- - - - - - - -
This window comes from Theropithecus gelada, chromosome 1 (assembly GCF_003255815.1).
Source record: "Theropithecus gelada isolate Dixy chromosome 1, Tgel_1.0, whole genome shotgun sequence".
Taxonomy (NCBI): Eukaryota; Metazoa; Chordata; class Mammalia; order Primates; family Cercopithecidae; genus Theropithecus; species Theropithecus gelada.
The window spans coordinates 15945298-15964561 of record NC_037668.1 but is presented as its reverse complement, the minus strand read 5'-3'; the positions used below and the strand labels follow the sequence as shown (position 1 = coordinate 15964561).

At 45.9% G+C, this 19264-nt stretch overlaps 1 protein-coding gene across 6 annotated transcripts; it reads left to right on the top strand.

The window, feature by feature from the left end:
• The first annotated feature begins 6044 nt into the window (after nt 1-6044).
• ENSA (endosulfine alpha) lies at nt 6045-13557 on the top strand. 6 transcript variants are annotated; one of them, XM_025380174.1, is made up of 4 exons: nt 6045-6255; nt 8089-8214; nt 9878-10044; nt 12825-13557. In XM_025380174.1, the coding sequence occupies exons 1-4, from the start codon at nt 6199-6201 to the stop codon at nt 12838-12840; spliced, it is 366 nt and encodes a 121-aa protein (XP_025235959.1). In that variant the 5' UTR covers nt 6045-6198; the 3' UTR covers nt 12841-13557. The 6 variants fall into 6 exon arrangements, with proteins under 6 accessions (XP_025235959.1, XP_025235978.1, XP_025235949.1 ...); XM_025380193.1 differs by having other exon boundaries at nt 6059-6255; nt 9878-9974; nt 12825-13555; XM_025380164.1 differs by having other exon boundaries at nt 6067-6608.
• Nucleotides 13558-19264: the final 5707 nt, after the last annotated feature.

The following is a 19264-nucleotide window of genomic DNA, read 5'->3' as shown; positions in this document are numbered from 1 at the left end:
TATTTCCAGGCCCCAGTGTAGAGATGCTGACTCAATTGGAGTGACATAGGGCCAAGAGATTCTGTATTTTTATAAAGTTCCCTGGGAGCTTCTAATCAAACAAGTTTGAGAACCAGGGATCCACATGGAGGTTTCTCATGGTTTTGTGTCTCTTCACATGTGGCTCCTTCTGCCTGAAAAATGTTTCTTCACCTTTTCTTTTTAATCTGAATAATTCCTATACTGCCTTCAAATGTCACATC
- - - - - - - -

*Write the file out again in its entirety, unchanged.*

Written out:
This window comes from Theropithecus gelada, chromosome 1 (assembly GCF_003255815.1).
Source record: "Theropithecus gelada isolate Dixy chromosome 1, Tgel_1.0, whole genome shotgun sequence".
Taxonomy (NCBI): Eukaryota; Metazoa; Chordata; class Mammalia; order Primates; family Cercopithecidae; genus Theropithecus; species Theropithecus gelada.
The window spans coordinates 15945298-15964561 of record NC_037668.1 but is presented as its reverse complement, the minus strand read 5'-3'; the positions used below and the strand labels follow the sequence as shown (position 1 = coordinate 15964561).

At 45.9% G+C, this 19264-nt stretch overlaps 1 protein-coding gene across 6 annotated transcripts; it reads left to right on the top strand.

The window, feature by feature from the left end:
• The first annotated feature begins 6044 nt into the window (after nt 1-6044).
• ENSA (endosulfine alpha) lies at nt 6045-13557 on the top strand. 6 transcript variants are annotated; one of them, XM_025380174.1, is made up of 4 exons: nt 6045-6255; nt 8089-8214; nt 9878-10044; nt 12825-13557. In XM_025380174.1, the coding sequence occupies exons 1-4, from the start codon at nt 6199-6201 to the stop codon at nt 12838-12840; spliced, it is 366 nt and encodes a 121-aa protein (XP_025235959.1). In that variant the 5' UTR covers nt 6045-6198; the 3' UTR covers nt 12841-13557. The 6 variants fall into 6 exon arrangements, with proteins under 6 accessions (XP_025235959.1, XP_025235978.1, XP_025235949.1 ...); XM_025380193.1 differs by having other exon boundaries at nt 6059-6255; nt 9878-9974; nt 12825-13555; XM_025380164.1 differs by having other exon boundaries at nt 6067-6608.
• Nucleotides 13558-19264: the final 5707 nt, after the last annotated feature.

The following is a 19264-nucleotide window of genomic DNA, read 5'->3' as shown; positions in this document are numbered from 1 at the left end:
TATTTCCAGGCCCCAGTGTAGAGATGCTGACTCAATTGGAGTGACATAGGGCCAAGAGATTCTGTATTTTTATAAAGTTCCCTGGGAGCTTCTAATCAAACAAGTTTGAGAACCAGGGATCCACATGGAGGTTTCTCATGGTTTTGTGTCTCTTCACATGTGGCTCCTTCTGCCTGAAAAATGTTTCTTCACCTTTTCTTTTTAATCTGAATAATTCCTATACTGCCTTCAAATGTCACATC